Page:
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Case Brief: Kesavananda Bharati v. State of Kerala | Important Acts and Laws for Judiciary Exams PDF Download

Facts of Keshavananda Bharati v. State of Kerala

  • Parliament's inability to alter the basic structure of the Indian Constitution was established in Keshavananda Bharati v. State of Kerala.
  • Case Name: Keshavananda Bharati v. State of Kerala
  • Citation: AIR 1973 SC 1461: (1973) 4 SCC 225: (1973) Supp SCR 1
  • Judges: Justice S.M Sikri, Justice A.N Grover, Justice A.N Ray, Justice D.G Palekar, Justice H.R Khanna, Justice J.M Shelat, Justice K.K Mathew, Justice K.S Hegde, Justice M.H Beg, Justice P. Jagamohan Reddy, Justice S.N Dwivedi, Justice A.K Mukherjea and Justice Y.V Chandrachud.
  • DATE OF DECISION: 24/04/1973

In the case, the validity of the 24th Constitutional Amendment Act, 1971 was contested. This amendment granted Parliament the power to amend the Constitution under Article 368, aiming to counter the impact of the Golak Nath case. The petitioners not only challenged the Kerala Land Reforms Act, 1963 but also the validity of the 24th, 25th, and 29th Constitutional Amendment Acts.

Issue of Keshavananda Bharati v. State of Kerala

  • The main concern in the case was the validity of the 24th Constitutional Amendment Act.
  • This validity would influence the validity of subsequent amendments like the 25th, 26th, and 29th Constitutional Amendments.
  • The key question revolved around determining the scope of the amending power granted by Article 368 of the Indian Constitution.

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Judgement of Keshavananda Bharati v. State of Kerala

Background

  • The petitioner argued that the amending power granted by Article 368 was broad but not absolute.

Basic Structure Doctrine

  • The Supreme Court of India introduced the concept of the basic structure doctrine within the Constitution.
  • It rejected the stance taken in the Golaknath Case and affirmed that the Preamble forms an integral part of the Constitution.
  • After 68 days of intense deliberation, a majority of 13 Judges in a Constitutional bench, with a split of 7:6, upheld the amending power under the 24th Constitutional Amendment Act.
  • By emphasizing the notion of implied limitations on amending power, the Court ruled that the amending power of the parliament is separate from its legislative authority.
  • It concluded that the parliament lacks the authority to modify the fundamental structure of the Constitution.

Decision of Keshavananda Bharati v. State of Kerala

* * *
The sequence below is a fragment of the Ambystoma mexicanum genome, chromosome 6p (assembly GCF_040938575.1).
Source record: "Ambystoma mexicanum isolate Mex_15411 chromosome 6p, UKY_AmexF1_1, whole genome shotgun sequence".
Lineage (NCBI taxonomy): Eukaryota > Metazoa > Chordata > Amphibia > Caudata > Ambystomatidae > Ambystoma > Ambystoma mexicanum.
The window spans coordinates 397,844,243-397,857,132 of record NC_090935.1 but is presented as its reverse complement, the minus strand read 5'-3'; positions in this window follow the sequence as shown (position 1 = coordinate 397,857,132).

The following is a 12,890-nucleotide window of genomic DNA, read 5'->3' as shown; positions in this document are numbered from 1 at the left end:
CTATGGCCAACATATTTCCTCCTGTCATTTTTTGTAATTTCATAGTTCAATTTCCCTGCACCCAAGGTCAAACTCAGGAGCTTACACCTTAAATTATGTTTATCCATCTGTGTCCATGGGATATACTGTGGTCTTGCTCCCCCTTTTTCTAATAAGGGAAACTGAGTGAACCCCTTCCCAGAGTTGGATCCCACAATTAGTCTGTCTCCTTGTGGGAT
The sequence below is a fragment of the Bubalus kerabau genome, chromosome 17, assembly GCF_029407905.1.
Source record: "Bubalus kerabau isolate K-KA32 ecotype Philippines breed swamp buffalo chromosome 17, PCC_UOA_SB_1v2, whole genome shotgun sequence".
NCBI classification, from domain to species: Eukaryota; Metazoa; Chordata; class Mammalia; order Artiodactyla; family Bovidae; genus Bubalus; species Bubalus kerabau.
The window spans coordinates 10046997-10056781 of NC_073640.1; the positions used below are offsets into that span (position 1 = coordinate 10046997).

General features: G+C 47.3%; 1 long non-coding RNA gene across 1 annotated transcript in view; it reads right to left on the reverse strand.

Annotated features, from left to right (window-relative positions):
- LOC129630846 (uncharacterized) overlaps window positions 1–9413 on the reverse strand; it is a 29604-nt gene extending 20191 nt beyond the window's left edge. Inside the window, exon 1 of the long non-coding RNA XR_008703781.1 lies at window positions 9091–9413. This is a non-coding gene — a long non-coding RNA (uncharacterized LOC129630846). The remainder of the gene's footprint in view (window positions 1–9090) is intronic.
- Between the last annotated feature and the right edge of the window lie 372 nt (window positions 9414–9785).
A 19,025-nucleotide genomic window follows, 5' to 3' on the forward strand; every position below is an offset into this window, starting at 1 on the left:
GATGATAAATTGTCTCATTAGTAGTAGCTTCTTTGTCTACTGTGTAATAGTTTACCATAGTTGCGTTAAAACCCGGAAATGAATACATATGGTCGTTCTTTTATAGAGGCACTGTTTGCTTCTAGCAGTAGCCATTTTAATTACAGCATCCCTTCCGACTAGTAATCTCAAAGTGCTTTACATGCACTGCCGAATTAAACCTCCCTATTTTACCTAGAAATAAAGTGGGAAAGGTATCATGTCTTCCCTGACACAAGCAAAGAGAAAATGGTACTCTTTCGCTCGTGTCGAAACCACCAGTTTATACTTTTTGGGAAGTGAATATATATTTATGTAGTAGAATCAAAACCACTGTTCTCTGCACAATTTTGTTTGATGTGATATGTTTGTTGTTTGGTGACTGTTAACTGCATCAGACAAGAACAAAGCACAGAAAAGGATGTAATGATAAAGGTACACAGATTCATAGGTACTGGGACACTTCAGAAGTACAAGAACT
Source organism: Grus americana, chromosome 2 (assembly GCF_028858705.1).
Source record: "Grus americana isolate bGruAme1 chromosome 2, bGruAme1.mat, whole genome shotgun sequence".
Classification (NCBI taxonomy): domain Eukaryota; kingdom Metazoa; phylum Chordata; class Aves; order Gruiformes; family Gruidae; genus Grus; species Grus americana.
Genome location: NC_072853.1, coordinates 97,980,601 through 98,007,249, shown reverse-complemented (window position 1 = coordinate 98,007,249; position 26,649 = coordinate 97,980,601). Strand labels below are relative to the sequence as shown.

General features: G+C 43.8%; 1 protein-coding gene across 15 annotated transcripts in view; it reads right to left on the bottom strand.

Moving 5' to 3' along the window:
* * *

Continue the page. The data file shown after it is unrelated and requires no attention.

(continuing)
In the case of Keshavananda Bharati v. State of Kerala, the concept of 'Basic Structure' was defined by the Supreme Court. This includes essential elements such as the Supremacy of the Constitution, the rule of law, Independence of the Judiciary, Doctrine of Separation of Powers, Federalism, Secularism, Sovereign, Democratic, the parliamentary system of Government, the principle of free and fair elections, and Welfare State. The judgment in this case is considered a significant contribution to Constitutional Jurisprudence in India.

Key Points:

  • Preamble as the source of the Constitution representing the people of India.
  • Declaration of Fundamental Rights and Freedoms that the people of India aimed to safeguard.
  • Preamble being a part of the Indian Constitution but not a source of power or limitation.
  • Addition of features by the Supreme Court including the Power of review by Courts, Dignity of the Individual, and Right to Livelihood.
  • Recognition of the Right to Freedom of Religion.

It was established that the Preamble is integral to the Indian Constitution. The Preamble was used to impose implicit restrictions on amendments under Article 368. While the Preamble itself can be amended, the basic structure of the Constitution remains unalterable. Amendments cannot alter the fundamental features of the Constitution. In this case, the validity of the 24th, 25th, and 29th Amendment Acts was upheld by all thirteen Judges.

Question for Case Brief: Kesavananda Bharati v. State of Kerala
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According to the Keshavananda Bharati v. State of Kerala case, what is the concept of basic structure?
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FAQs on Case Brief: Kesavananda Bharati v. State of Kerala - Important Acts and Laws for Judiciary Exams

1. What was the issue in the case of Keshavananda Bharati v. State of Kerala?
Ans. The issue in the case of Keshavananda Bharati v. State of Kerala was related to the extent of the Parliament's power to amend the Indian Constitution.
2. What was the judgement in Keshavananda Bharati v. State of Kerala?
Ans. The judgement in Keshavananda Bharati v. State of Kerala was that the Parliament's power to amend the Constitution is not unlimited and that there are certain basic features of the Constitution that cannot be altered.
3. What was the decision of the court in Keshavananda Bharati v. State of Kerala?
Ans. The court decided that while the Parliament has the power to amend the Constitution, it cannot change its basic structure or features.
4. How did the Keshavananda Bharati v. State of Kerala case impact Indian constitutional law?
Ans. The Keshavananda Bharati case established the doctrine of basic structure, which limits the Parliament's power to amend the Constitution and protects certain fundamental rights and principles.
5. What is the significance of the Keshavananda Bharati v. State of Kerala case in Indian legal history?
Ans. The Keshavananda Bharati case is considered a landmark judgement in Indian legal history as it reaffirmed the supremacy of the Constitution and established important principles regarding the limitations of parliamentary power.
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